Brexit may finally be hitting the car market after new car sales to consumers fell in October

Courtney Goldsmith
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Sales to individuals edged down 1.1 per cent (Source: Getty)

The UK new car market grew 1.4 per cent last month with sales of 180,168 new cars, new figures have shown - but individual consumer registrations fell by 1.1 per cent.

Growth was led by new fleet registrations, which rose 4.2 per cent, according to figures published by the Society of Motor Manufacturers and Traders (SMMT) today.

Year-to-date performance was 2.5 per cent ahead with 2,330,663 new registered cars so far this year. The SMMT predicted car sales will rise to 2.68m in 2016, beating last year's record high of 2.63m.

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September’s number plate change is always a hard act to follow so the market’s growth in October, albeit moderate, is welcome news,” said Mike Hawes, SMMT Chief Executive.

Hawes said he “looks to the government to ensure consumer and business confidence remains buoyant.”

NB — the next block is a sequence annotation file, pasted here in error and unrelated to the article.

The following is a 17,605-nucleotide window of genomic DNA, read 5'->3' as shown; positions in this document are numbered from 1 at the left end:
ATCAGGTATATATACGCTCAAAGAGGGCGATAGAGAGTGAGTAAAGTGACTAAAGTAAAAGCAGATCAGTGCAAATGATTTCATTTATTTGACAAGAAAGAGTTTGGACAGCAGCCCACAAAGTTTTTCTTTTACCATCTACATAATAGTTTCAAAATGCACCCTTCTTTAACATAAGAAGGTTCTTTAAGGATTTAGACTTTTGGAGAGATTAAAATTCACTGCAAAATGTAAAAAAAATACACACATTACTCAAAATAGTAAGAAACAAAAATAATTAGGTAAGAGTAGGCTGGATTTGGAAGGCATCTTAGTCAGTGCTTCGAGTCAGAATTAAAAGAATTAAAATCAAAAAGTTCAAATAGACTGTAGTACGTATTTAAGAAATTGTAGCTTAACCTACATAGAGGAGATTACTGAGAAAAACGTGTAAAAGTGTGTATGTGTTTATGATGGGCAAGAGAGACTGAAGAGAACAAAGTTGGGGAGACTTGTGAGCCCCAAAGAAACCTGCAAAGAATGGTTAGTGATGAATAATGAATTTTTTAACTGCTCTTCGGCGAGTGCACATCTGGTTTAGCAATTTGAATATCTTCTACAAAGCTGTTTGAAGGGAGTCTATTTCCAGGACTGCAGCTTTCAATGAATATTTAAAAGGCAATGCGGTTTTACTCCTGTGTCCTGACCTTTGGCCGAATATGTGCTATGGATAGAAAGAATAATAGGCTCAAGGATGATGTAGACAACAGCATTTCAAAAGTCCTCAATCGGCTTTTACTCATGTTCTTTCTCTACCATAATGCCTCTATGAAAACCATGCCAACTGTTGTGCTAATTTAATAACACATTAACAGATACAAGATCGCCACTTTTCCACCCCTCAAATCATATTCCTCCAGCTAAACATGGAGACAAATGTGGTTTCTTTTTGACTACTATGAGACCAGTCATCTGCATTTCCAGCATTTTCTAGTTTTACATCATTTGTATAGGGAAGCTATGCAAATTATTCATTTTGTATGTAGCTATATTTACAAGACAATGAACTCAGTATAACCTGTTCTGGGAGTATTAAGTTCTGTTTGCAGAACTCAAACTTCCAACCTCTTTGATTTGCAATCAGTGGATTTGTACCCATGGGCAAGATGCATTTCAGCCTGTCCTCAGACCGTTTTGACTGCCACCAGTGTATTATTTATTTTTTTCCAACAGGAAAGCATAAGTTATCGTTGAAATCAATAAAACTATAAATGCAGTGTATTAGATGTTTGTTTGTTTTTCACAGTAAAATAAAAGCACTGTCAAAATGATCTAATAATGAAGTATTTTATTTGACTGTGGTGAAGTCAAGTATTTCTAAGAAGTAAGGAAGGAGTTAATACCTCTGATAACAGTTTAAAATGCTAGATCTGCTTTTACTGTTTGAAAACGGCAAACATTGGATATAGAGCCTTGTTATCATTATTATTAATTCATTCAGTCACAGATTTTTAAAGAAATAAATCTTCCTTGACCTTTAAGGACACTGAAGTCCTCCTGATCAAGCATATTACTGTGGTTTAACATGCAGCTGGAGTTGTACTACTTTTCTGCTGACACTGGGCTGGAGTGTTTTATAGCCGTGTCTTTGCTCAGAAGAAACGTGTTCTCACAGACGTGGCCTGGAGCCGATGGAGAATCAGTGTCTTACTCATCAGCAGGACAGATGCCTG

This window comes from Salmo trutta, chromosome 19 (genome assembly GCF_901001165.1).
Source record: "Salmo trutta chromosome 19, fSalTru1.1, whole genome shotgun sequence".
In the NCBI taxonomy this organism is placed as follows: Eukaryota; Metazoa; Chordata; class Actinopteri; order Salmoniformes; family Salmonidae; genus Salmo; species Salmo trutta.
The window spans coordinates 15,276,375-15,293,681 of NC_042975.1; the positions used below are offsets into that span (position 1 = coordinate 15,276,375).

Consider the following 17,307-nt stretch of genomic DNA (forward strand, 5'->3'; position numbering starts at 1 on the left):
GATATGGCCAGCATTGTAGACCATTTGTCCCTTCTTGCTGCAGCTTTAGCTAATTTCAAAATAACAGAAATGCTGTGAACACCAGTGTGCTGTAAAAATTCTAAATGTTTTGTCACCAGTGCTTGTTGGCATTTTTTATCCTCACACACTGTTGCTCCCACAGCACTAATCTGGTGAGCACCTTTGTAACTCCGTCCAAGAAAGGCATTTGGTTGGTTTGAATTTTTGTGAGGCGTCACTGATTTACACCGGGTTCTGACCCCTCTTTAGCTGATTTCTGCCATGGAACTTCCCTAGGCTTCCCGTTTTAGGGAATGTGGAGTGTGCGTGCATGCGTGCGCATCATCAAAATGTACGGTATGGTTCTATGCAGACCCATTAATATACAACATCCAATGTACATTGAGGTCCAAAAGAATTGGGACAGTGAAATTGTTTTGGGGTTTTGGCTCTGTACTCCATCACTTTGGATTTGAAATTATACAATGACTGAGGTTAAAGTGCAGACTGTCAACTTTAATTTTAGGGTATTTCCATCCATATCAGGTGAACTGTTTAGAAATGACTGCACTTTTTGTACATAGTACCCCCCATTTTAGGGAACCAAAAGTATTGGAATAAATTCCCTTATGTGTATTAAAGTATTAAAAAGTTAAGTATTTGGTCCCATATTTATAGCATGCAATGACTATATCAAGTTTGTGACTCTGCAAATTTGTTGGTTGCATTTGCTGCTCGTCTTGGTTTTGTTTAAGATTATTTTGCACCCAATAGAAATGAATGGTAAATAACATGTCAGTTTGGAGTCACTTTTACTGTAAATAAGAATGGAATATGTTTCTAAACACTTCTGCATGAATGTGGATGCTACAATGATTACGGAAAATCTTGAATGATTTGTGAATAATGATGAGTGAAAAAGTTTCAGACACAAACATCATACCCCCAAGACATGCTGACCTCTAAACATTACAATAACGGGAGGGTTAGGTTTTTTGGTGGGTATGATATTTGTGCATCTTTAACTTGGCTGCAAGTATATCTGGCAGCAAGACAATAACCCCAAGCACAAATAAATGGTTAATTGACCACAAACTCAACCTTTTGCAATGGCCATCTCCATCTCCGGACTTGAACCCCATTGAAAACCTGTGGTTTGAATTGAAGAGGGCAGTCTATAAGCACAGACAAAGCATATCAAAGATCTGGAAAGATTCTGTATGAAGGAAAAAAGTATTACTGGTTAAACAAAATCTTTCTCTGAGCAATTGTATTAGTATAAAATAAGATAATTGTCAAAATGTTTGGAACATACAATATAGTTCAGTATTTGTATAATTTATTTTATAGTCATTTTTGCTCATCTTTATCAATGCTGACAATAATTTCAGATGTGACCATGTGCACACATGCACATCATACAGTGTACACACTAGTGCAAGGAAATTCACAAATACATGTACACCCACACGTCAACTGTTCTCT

However Reuters reported that uncertainty created by the vote to leave the European Union has caused sales of individual buyers to fall every month since April, and Howard Archer, an economist with IHS Global Insight, said the industry body had forecast a drop of at least five per cent next year due to consumers’ tightening disposable income.

Sue Robinson, director of the National Franchised Dealers Association, said low interest rates and high employment levels will support consumer confidence.

Popularity in alternatively fuelled vehicles continues to rise with an increase of 12.4 per cent in October and 23.3 per cent in the year to date, which Robinson said is set to remain high for the foreseeable future.

October’s best sellers were Ford Fiesta, Vauxhall Astra and Nissan Qashqai.

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